Travelling during the Edo Period was not so easy! Back then, walking was the only means of transport available at that time and it took weeks or month in order to reach Ise Shrine. As it was dangerous walking at night since there were no lights on the path, people started walking before sunrise and so they could arrive at their lodgings before sunset.

Children catching coins with nets thrown by Pilgrims in Isuzugawa River

ATSUTA SHRINE (NAGOYA): a joining link between Edo (Tokyo) and Ise

Pilgrims started stopping and sightseeing Nagoya before arriving to Ise, especially when travelling from the East Part of Japan along the Nakasendo trail or the Tokaido trail: the Nakasendo trail linked Kyoto to Tokyo during the Edo Period and it was the “road through the mountains” opposing to the Tokaido route along the Pacific Coast.

Both Nakasendo and Tokaido trail meets in a route called “Ise-Kaido” leading to Ise.

sekaido (Edo Period)

“Ise Ondo” dance song: the soul of pilgrimage

“Ise Ondo” is one of the most famous folk songs and dance, it had been sung by Ise Pilgrims and spread throughout Japan. Thanks to “Ise Ondo”, pilgrims strengthened their common faith as well as their sense of community by sharing experiences.

If you want to know more about “Ise Ondo”, please watch our Youtube video by clicking the link below:

1st Online Japan Folk Festival plus: Ise Ondo Song (Mie prefecture) – YouTube

 travel in the form of tourism but under the guise of pilgrimage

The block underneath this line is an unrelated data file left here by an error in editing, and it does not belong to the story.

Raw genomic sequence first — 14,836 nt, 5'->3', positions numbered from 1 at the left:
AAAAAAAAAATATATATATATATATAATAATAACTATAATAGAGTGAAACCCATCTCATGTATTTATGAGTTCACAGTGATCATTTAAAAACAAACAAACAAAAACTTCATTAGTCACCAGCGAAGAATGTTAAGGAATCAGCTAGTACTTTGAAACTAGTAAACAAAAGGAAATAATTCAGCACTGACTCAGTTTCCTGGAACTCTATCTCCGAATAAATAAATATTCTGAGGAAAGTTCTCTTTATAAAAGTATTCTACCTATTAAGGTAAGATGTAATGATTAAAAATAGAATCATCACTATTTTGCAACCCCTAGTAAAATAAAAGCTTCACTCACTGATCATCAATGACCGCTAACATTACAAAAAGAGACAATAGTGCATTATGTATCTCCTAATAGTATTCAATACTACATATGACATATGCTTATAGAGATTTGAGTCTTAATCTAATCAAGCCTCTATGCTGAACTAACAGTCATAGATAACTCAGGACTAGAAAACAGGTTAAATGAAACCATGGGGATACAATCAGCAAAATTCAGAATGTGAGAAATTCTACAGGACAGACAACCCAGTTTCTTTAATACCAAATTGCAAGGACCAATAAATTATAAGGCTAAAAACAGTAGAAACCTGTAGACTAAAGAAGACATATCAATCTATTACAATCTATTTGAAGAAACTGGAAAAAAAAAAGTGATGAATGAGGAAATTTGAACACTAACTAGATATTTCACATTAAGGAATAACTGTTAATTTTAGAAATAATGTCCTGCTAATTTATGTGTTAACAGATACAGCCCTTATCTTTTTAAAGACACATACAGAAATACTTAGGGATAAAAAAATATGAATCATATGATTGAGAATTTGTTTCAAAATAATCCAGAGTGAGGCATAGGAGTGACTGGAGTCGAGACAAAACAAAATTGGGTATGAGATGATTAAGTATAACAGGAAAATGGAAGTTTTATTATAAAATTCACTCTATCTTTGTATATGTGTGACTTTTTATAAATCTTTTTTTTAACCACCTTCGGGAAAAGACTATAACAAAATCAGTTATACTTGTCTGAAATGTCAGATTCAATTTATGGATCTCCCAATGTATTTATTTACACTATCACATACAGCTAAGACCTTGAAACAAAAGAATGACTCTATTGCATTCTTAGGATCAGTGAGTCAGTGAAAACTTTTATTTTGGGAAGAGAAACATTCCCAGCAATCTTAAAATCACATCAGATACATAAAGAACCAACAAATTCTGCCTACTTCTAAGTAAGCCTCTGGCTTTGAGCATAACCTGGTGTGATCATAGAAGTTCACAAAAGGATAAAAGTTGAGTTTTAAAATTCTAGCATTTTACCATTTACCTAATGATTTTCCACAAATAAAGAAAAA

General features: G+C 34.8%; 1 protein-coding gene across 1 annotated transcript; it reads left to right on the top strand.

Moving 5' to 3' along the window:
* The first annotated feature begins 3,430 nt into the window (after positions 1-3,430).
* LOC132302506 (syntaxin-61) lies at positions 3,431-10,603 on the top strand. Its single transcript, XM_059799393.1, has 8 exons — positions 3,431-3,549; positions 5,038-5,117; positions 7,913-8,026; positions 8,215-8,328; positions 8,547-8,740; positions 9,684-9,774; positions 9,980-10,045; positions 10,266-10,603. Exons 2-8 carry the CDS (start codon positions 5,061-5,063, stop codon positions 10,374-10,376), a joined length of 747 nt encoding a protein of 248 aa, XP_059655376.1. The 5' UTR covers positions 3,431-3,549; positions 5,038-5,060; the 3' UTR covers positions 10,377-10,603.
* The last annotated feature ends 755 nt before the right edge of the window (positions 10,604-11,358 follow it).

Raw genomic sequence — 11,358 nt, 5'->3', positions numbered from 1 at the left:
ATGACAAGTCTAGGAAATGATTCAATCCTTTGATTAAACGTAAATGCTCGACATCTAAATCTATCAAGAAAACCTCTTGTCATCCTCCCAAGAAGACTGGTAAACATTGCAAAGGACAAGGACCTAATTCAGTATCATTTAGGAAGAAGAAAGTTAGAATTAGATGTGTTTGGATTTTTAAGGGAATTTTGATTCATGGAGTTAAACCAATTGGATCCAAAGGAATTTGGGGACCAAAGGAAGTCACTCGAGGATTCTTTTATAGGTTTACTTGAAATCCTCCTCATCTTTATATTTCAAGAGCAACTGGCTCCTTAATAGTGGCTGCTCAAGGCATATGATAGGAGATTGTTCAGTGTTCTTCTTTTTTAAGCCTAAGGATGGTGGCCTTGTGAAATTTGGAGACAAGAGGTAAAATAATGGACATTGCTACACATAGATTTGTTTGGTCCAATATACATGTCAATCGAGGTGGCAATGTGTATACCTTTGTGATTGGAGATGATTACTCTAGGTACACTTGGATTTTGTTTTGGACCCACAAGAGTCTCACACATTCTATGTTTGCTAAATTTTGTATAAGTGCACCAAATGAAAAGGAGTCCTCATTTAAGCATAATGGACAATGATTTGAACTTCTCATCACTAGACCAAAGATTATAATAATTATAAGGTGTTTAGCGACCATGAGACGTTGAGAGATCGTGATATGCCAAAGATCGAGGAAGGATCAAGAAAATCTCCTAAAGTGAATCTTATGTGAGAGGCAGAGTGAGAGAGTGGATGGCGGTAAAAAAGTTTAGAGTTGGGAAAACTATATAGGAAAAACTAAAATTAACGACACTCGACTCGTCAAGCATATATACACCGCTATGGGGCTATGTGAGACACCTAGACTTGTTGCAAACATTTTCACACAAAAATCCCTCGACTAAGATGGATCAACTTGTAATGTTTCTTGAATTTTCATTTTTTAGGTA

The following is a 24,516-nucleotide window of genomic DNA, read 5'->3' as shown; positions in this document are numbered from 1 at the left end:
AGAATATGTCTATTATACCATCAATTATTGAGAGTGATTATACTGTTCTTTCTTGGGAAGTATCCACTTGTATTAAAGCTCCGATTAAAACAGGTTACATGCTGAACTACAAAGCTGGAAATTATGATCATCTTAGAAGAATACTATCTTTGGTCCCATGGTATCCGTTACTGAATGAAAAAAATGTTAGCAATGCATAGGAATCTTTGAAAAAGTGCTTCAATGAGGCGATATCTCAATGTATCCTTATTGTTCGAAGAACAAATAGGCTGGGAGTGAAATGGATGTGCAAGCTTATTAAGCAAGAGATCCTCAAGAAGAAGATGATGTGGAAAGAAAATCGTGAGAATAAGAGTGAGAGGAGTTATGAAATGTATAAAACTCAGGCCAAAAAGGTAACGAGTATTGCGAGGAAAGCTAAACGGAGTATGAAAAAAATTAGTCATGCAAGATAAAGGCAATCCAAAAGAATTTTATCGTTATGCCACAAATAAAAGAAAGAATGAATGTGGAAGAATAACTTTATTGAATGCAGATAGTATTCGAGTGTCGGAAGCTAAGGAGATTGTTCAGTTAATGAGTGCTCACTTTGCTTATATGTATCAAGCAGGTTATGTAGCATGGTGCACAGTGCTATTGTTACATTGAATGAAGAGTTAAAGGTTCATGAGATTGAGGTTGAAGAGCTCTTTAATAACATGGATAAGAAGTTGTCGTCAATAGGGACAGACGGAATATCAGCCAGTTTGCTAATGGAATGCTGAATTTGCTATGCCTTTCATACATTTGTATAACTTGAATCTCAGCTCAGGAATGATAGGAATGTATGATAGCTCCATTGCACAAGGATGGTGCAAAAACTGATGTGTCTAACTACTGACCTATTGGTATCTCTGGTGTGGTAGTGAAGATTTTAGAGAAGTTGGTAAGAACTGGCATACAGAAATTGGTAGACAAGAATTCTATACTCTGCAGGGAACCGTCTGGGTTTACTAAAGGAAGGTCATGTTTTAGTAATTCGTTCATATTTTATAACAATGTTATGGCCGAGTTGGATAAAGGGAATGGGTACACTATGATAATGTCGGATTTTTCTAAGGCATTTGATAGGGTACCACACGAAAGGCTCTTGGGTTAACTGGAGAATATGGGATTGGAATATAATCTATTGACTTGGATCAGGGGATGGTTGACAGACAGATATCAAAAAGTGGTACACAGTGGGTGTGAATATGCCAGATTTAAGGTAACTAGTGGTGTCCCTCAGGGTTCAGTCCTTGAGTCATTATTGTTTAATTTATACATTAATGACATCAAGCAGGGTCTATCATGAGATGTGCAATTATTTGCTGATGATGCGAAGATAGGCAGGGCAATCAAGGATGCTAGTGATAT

The ancient worship route

Firstly, you had to purify yourself at Futami-ura, a small town in Ise City famous for its proximity to the Meoto Iwa (the Wedded rocks), which serve as torii gates to the Futami Okitama Shinto Shrine.

The Wedded Rocks are connected to each other by a “Shimenawa Rope” which indicates a sacred area.


Inside the Shrine there are many frog sculptures as they are considered messengers of God and they are believed to bring good fortune in returning lost items. 


Then, you could proceed visiting the outer and the inner Shrines (Geku and Naiku) and finally climb Mt. Asama (555m). Once reached its summit, it is just a short walk to reach Kongosho-ji Temple.

Mt. Asama top off the Ise pilgrim journey, as sung in the famous “Ise Ondo”: “If you visit Ise, you must visit Asama, if you don’t visit Asama, your pilgrimage is not completed”.

Travel tips

After worshipping at Ise, beside Futami-ura, don’t miss Okage Yokocho side street, located near the Inner Shrine “Naiku” in the center of Oharai Machi town!


Here you can experience an amazing time-travel back to the Edo Period thanks to its historical atmosphere. The word “Okage” means “thanksfulness” and “Yokocho” means “side street”, while “Oharai” stands for “purification”.

Moreover, while enjoying your stroll you can stop at one of the many food stalls in order to taste Ise traditional food (Ise udon, akafuku mochi, henbamochi, Ise ebi ice cream and many more) or buying souvenirs that reminds the ones of the Edo Period.

Please click on the link below and watch our Youtube video about Ise

Cool Japan ver.: The Ise Ondo song was an intangible souvenir of a pilgrimage. – YouTube